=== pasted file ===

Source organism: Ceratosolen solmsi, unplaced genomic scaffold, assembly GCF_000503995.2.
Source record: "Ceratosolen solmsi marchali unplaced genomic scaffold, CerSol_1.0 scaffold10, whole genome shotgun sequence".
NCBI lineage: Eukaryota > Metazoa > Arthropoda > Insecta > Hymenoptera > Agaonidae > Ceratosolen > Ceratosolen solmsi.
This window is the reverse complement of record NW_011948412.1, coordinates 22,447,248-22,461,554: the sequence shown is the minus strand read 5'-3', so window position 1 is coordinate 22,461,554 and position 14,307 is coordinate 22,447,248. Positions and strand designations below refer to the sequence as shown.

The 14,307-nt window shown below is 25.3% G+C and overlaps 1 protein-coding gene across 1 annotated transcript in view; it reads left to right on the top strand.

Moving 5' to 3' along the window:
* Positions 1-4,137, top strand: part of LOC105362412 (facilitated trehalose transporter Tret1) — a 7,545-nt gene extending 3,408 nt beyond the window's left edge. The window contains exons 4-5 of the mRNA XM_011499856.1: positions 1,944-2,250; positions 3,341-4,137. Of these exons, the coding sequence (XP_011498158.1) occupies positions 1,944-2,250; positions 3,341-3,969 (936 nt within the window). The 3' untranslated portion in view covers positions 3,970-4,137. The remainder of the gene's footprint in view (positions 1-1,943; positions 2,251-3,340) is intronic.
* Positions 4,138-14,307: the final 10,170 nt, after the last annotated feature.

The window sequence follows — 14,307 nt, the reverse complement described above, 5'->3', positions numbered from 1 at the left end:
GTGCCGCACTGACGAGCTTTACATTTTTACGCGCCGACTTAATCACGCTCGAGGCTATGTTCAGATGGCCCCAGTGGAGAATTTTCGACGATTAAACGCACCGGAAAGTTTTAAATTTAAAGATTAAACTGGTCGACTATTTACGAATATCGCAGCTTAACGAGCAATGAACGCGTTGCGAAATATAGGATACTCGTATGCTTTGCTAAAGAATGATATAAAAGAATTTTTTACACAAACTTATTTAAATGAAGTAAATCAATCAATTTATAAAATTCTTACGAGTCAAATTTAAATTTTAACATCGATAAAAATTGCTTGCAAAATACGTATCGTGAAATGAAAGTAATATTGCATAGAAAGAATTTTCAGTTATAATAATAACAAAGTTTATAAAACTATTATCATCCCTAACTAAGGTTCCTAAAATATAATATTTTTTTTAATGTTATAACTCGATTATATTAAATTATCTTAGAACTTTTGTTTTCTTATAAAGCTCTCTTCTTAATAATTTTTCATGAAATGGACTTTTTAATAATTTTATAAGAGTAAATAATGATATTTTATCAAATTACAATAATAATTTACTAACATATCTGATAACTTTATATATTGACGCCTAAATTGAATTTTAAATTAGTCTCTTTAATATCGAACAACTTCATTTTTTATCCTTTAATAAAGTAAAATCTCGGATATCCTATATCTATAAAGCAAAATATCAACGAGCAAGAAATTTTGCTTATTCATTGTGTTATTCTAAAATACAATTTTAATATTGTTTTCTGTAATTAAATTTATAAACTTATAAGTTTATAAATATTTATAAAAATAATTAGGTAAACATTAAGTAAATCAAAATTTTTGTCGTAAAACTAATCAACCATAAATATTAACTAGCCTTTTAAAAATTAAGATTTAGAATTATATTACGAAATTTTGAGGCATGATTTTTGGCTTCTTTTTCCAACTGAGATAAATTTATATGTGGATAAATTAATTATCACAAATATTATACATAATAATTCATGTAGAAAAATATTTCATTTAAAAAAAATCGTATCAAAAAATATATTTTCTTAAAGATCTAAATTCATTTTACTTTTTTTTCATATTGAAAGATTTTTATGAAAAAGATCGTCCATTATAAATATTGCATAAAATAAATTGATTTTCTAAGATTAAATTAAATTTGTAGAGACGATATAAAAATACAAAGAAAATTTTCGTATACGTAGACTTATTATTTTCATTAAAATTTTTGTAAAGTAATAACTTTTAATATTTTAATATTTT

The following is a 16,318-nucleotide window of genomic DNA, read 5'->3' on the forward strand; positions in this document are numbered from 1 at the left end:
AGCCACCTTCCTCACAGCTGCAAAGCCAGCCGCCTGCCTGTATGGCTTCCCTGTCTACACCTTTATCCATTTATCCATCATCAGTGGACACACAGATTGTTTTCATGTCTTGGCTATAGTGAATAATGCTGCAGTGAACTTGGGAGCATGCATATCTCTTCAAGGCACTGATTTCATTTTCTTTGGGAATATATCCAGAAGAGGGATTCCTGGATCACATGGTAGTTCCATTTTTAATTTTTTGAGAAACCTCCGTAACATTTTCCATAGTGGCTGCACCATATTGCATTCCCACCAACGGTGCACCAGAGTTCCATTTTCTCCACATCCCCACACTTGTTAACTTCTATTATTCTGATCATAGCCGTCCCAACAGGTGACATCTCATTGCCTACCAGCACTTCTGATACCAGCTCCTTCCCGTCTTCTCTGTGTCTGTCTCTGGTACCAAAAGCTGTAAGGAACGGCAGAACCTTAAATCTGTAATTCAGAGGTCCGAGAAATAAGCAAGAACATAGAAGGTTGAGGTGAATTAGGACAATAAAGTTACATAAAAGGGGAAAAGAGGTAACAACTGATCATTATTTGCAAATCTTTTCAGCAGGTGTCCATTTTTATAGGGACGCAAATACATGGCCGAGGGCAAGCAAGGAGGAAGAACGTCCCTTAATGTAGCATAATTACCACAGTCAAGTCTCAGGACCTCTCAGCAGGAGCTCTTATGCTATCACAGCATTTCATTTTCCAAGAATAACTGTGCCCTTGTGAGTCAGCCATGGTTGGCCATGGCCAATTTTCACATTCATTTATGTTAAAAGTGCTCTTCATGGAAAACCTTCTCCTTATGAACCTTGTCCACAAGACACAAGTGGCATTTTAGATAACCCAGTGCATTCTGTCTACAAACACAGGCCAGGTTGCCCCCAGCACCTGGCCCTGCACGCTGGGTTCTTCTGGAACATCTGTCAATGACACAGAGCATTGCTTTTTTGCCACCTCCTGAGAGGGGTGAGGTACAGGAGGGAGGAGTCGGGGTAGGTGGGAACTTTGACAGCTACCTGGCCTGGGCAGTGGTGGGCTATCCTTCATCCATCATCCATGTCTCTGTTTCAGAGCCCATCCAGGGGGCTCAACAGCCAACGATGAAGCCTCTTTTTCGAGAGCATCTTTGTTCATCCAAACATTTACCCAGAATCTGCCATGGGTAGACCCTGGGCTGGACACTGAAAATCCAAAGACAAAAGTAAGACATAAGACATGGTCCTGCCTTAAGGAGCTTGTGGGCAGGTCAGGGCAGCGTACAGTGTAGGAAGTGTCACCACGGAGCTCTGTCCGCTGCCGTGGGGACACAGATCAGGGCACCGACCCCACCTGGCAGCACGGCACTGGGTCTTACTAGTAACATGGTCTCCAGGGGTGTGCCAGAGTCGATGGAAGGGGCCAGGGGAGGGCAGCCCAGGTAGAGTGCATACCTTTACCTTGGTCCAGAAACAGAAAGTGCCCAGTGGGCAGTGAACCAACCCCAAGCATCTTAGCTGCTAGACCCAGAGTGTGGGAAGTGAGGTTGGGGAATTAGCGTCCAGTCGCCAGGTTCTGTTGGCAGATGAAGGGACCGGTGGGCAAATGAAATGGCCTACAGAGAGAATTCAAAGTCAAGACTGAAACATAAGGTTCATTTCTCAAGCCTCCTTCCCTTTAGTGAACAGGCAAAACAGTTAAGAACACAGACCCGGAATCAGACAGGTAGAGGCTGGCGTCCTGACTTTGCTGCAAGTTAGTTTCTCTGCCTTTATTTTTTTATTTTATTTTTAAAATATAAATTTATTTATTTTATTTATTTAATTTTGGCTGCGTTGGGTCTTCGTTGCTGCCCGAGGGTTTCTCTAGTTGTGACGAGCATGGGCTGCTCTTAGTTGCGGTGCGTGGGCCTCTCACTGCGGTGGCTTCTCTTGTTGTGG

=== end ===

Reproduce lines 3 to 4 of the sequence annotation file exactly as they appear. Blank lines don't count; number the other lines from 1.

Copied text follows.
NCBI lineage: Eukaryota > Metazoa > Arthropoda > Insecta > Hymenoptera > Agaonidae > Ceratosolen > Ceratosolen solmsi.
This window is the reverse complement of record NW_011948412.1, coordinates 22,447,248-22,461,554: the sequence shown is the minus strand read 5'-3', so window position 1 is coordinate 22,461,554 and position 14,307 is coordinate 22,447,248. Positions and strand designations below refer to the sequence as shown.